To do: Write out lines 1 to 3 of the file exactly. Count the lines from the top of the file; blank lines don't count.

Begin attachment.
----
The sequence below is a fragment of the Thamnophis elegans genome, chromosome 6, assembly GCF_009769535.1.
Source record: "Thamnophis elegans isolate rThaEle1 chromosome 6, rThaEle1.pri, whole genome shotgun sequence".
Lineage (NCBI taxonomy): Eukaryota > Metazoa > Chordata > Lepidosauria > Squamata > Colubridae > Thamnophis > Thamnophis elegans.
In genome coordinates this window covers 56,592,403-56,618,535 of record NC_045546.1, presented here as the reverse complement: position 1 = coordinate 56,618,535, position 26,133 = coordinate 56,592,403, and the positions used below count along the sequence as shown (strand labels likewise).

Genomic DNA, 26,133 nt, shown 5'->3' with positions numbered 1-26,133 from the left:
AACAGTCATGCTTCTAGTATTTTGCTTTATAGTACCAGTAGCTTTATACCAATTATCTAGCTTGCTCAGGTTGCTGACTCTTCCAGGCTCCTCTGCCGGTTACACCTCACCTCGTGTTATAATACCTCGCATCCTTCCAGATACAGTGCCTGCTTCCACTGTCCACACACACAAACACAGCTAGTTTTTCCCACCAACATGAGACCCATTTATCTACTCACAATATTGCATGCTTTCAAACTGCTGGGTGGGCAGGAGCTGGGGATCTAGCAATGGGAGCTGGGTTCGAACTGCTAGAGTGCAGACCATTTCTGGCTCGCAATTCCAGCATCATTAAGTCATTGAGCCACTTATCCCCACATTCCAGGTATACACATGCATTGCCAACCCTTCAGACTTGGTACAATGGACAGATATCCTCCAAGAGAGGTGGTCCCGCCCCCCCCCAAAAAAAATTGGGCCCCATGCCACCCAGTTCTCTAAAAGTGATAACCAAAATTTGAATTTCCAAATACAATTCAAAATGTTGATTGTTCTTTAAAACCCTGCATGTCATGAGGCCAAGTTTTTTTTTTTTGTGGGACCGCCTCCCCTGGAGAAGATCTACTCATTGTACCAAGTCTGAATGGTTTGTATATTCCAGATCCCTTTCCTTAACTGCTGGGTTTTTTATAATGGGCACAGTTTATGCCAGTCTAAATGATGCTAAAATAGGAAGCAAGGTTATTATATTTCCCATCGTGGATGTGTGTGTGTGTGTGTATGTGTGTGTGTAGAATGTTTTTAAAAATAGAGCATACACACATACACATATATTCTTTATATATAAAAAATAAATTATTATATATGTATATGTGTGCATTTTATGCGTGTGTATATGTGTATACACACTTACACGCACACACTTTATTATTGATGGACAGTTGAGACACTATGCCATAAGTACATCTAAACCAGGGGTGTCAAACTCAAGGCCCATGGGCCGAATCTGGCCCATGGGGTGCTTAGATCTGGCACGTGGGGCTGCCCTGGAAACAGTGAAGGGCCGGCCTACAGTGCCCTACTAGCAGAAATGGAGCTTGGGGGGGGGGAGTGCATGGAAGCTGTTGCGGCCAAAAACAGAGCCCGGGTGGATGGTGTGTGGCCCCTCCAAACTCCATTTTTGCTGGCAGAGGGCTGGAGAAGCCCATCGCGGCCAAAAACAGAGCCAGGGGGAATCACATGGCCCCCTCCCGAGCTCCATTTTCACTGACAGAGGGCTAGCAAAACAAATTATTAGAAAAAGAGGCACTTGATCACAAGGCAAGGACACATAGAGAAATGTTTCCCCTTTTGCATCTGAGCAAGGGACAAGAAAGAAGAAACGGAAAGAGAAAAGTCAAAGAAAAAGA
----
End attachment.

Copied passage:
The sequence below is a fragment of the Thamnophis elegans genome, chromosome 6, assembly GCF_009769535.1.
Source record: "Thamnophis elegans isolate rThaEle1 chromosome 6, rThaEle1.pri, whole genome shotgun sequence".
Lineage (NCBI taxonomy): Eukaryota > Metazoa > Chordata > Lepidosauria > Squamata > Colubridae > Thamnophis > Thamnophis elegans.